dilluns, 3 de setembre de 2012
strengthening the proud region's drive for more independence from
Spain. The government of the northeastern region, unable to meet its
debt repayments alone, asked Madrid on Tuesday for 5 billion euros
($6.3 billion) from a 18-billion-euro fund for troubled regions.
But Catalonia, which has its own distinct language and is responsible
for one-fifth of Spanish economic output, stressed that it would not
submit to any conditions. "It is a bit contradictory that a government
request a bailout from a state that in some ways it wants to separate
from," said philosopher Josep Ramoneda, former director of Barcelona's
Contemporary Culture Centre (CCCB). The Catalan government's request
for aid puts it in a position of "manifest weakness" before the
central government because "nobody gives anything without conditions,"
Spain's central government has already ordered the 17 regional
governments to slash their combined public deficit to 1.5 per cent of
economic output this year from 3.9 per cent in 2011. To meet this
target Catalonia and the other regions have had to make steep spending
cuts to social services like education and health care, sparking noisy
But Catalonia has long argued that it pays more into Spain's communal
tax pot than it receives.
It says the bailout is simply a case of getting its money back and
this is why it rejects any conditions attached to the aid. "This money
is ours and we are not going to say thank you because they loan us
money that belongs to the Catalan people," Catalan government
spokesman Francesc Homs said this week.
The Catalan government, headed by the conservative nationalist CiU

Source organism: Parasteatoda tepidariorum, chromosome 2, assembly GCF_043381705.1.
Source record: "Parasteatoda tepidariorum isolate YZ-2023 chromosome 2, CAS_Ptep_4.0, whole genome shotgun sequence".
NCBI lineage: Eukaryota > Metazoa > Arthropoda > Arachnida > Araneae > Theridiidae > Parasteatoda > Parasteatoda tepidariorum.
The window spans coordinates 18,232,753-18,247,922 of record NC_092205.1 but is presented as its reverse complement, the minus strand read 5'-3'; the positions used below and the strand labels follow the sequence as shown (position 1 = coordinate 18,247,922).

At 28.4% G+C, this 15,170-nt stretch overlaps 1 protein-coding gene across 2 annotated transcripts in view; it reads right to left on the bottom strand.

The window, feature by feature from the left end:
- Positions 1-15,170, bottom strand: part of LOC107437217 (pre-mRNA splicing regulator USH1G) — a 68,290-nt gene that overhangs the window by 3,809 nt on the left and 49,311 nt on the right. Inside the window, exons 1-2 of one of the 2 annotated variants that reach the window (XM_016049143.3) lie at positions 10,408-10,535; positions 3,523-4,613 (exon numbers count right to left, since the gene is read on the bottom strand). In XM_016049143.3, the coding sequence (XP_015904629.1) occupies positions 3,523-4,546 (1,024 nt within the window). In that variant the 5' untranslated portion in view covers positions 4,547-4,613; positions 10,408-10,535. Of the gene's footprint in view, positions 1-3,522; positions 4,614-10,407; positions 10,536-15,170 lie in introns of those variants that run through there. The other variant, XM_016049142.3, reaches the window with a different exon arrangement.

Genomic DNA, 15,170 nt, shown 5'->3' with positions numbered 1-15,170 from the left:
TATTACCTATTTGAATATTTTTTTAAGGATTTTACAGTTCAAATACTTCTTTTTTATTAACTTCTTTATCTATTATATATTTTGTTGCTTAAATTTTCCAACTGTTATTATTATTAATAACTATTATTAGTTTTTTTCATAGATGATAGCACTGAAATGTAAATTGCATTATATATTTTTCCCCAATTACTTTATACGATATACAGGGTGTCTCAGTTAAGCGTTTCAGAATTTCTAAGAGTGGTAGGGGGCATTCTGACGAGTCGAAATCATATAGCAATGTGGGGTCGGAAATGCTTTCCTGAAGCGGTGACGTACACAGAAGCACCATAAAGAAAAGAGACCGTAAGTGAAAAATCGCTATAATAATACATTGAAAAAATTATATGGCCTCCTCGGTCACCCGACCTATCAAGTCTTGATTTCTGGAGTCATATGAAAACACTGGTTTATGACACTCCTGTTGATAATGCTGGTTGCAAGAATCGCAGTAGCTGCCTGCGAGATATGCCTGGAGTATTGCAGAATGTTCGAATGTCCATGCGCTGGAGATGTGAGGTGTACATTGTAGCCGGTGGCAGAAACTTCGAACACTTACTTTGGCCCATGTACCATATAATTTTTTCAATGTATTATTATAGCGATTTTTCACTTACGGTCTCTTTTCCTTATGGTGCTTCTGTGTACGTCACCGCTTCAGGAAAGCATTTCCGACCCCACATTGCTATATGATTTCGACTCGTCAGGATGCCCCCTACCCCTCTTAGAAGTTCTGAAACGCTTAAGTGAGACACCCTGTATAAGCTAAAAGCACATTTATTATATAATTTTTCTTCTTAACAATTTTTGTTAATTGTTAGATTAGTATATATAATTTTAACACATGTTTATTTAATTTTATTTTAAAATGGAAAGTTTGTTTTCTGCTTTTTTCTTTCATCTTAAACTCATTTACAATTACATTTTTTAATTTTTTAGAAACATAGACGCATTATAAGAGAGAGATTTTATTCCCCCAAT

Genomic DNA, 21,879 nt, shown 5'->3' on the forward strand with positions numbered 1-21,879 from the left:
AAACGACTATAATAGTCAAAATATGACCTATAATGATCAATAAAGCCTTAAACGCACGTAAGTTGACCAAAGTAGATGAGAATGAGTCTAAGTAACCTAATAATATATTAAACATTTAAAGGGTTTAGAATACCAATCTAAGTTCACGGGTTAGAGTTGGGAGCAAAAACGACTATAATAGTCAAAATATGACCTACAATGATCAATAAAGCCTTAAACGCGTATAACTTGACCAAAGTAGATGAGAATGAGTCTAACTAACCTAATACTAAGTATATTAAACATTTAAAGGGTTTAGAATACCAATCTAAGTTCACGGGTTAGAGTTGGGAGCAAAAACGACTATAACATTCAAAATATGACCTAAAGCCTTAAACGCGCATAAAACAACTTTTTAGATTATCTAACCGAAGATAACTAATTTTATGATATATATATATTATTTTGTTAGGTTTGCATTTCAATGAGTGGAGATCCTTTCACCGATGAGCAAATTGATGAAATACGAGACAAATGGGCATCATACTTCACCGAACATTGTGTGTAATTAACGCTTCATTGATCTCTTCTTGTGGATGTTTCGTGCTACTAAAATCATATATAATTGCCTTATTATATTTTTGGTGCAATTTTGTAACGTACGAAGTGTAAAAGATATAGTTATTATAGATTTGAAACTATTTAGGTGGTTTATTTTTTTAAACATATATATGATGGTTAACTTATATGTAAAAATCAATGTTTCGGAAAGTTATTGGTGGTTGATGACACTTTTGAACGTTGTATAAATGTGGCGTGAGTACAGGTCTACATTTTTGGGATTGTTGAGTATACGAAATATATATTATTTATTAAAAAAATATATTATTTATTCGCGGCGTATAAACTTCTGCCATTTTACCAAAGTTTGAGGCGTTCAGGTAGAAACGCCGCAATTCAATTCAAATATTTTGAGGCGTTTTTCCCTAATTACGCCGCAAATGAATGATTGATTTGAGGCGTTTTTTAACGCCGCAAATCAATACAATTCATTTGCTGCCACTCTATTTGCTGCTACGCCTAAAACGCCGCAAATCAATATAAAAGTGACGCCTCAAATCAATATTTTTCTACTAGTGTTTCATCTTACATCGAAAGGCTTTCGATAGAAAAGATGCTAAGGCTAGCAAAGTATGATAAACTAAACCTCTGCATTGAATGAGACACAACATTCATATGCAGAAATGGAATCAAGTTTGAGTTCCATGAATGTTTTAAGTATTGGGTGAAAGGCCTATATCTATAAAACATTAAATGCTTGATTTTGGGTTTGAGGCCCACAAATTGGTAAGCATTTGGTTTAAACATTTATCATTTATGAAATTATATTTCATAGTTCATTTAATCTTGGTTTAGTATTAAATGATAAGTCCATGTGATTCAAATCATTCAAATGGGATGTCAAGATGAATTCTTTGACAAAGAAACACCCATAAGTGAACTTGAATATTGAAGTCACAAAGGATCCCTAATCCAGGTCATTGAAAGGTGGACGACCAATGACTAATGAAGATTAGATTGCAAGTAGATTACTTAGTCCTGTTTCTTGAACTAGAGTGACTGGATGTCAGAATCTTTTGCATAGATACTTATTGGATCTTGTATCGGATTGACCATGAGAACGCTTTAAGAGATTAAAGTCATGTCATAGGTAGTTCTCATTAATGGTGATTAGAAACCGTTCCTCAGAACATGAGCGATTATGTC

party, argues that under Spain's fiscal system, which redistributes
tax revenues from rich regions to poor ones, it receives 17 billion
euros less each year than it pays in taxes. With an annual gross
domestic product of around 200 billion euros, Catalonia has a public
debt of over 40 billion euros, much of it built up since the collapse
of a property bubble in 2008 caused tax revenues to plunge.
Catalonia's austerity measures allowed it to save 1.85 billion euros
last year but it is facing debt repayments in the second half of 2012
of 5.75 billion euros, which it can't meet on its own. Last month, it
was forced to suspend the payment of subsidies to hospitals, old age
homes and other social services because of a lack of liquidity. Homs
warned on Wednesday that if Catalonia does not receive the financial
aid it requested from the central government by the end of September,
the region will have "major problems" making payments.
Ramoneda said the "extreme economic situation" would reinforce Catalan
demands to have its own treasury or become an independent state. "The
interpretation that will be made is that all of this is the result of
Catalonia not receiving adequate funding and that things would go much
better if it went its own way," he said.